Well served by the perennially solid Keen Company, A. R. Gurney’s Clinton-era seriocomedy pins its astute psychological insights to a clever theatrical conceit. As the two romantic leads carry the main story line, two versatile supporting players stretch their acting muscles (and the wardrobe department’s ingenuity) as they morph into cavalcade of incidental characters. The production falls just a hair shy of the crisply timed delivery the material demands. But it will no doubt tighten during the run as the actors – all of them equipped with remarkable comedic skills- become more accustomed to the show’s myriad costume changes and entrance cues. As for the script, it’s old school in the best sense of the word. Taking in place in real time and in a single setting, the story unfolds naturally, with just a hint of farcicality, like a splash of crème to cassis in a glass of champagne, to keep things interesting.

On a balmy night in Boston, dapper Austin (Laurence Lau), attends an elegant soiree held in a swanky apartment overlooking the harbor. His fashion-conscious friend Sally (Jodie Markell in the first of her many roles) tells Austin to wait on the rooftop patio while she fetches a friend she wants him to meet. Austin scarcely has time to take in the view before his reverie is punctured by the arrival of Jimmy (Liam Craig in the first of his many roles), an eccentric college professor who sermonizes on the virtues of smoking even as he struggles to give it up. There are many such episodes throughout the next 90 minutes, as a series of endearingly odd party guests wander out to the roof, disrupting the growing intimacy between Austin and Ruth (Barbara Garrick). At first, the two seem to be, as Sally predicted, perfect for each other. But as the evening wears on, they discover they have profound differences as well. For their budding romance to have a chance, Austin will have to overcome his New England stuffiness, Ruth to resist the impulse to reunite with her dangerous-but-exciting ex-husband. Large questions loom as well. Does later life bring greater self-awareness and therefore better odds of getting it right? Or are we, like Jimmy and his cigarettes, fated to repeat old patterns even when we’re old enough to know better?

Jonathan Silverstein, handles the story’s blend brightness and melancholy with a light, but never timid touch. Steven Kemp’s set and David Lander’s lights vividly underscore the story’s shifting moods, making the rooftop background a kind of character in its own right. Jennifer Paar’s opulent costumes speak volumes about the personalities and social training of a sprightly Ruth, staid Austin, and motley host of revelers. Wig and hair artists Dave Bova and J. Jared Janas rise to the show’s challenges with panache and precision.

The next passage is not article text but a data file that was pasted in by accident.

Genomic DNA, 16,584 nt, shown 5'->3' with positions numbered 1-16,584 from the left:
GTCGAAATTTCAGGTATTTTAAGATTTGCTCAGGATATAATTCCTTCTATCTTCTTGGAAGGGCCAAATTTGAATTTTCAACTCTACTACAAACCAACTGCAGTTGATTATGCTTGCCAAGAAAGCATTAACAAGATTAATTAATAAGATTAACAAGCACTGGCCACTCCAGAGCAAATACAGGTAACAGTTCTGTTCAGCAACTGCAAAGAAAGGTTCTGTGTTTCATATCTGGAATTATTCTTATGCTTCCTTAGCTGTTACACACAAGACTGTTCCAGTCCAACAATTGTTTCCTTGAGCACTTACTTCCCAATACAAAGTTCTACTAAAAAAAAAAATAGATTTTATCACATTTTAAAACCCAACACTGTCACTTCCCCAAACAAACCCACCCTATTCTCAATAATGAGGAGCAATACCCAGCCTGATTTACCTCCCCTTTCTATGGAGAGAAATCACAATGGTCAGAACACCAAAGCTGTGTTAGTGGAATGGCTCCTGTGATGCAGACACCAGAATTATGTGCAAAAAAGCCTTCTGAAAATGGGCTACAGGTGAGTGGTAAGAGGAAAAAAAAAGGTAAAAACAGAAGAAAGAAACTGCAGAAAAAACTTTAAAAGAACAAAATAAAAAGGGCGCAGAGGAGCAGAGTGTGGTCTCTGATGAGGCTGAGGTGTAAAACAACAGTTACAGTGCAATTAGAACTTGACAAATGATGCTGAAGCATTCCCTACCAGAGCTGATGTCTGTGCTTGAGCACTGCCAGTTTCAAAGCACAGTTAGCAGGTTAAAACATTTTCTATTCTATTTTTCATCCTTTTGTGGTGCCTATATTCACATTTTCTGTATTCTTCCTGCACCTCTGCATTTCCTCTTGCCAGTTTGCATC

LATER LIFE continues through April 4, 2018 at The Clurman Theatre, 410 West 42nd Street (between 9th and 10th Aves) New York, NY 10036. Tickets at



Written by Andrew Lippa & Tom Greenwald
Directed by Jonathan Silverstein

Prior to splashier Broadway ventures like THE ADDAMS FAMILY and BIG FISH, composer Andrew Lippa established his reputation by writing a more spare (and economical feasible) form of musical. Keen Company’s revival of this early Lippa effort, co-written lyricist-librettist Tom Greewald, tells a compelling story, but its tentative approach but songcraft keeps it from reaching its full potential.

Growing up in the 1950’s, Jen (Kate Baldwin) and John (Conor Ryan) weather the turbulence of life in a dysfunctional household by clinging to each other for support. Jen, alert to her father’s drinking and abusive behavior, seeks to escape. John, the younger of the two, needs to believe that everything’s alright- even when he ends up on the receiving end of Dad’s volatile temper. As they mature, John channels his feelings into athletic achievement, while Jen discovers boys. In the 1960’s Jen, now a college student in New York, questions authority and explores a hippy lifestyle. Crew-cutted John, still unable to see the flaws in either his family or his government, ships off to Vietnam. The once-close duo is now at odds. Tragically, they never get to a chance to heal the rift. In the second act, Jen’s life is focused on her son, John (Ryan), conceived during her wild Manhattan years. Remembering her brother’s passion for baseball, Jen becomes an overbearing Little League mom. Other forms of helicoptering follow, and teenage John struggles to find some breathing room. As with the original John and Jen, the tension reaches a boiling point. But this time, Jen has a chance to put things right– if she can let go of her baggage and move on.

Thanks to a remarkable book and strong performances by Ryan and Baldwin, cast, the show largely succeeds in meeting the challenges of the two-person format. The character’s arcs, compressed into brisk vignettes, are believable and the flawed, complicated characters are easy to root for even when they make disastrous decisions. Musically, though, the show is inconsistent. Very few of the songs are built around strong melodies and clear rhyme schemes. For much of the evening, one song bleeds and to another, and many of the numbers feel like sung dialogue with truncated musical underscoring. The result is that, JOHN & JEN, as a musical, is somewhat unsatisfying. A few standout songs, like the clever comedy song “Trouble With Men”, and the ballad “Every Goodbye Is Hello”, show that Greenwald and Lippa are capable of solid song-writing. It’s puzzling that they didn’t choose to pack the production with more of this memorable material. The show is manages to be moving and quirkily enjoyable despite these shortcomings. But it could be considerably more so with a sturdier score.

John and Jen continues through April 4, 2015 at the The Clurman Theatre 410 West 42nd Street, between 9th and 10th Avenue, New York NY 10036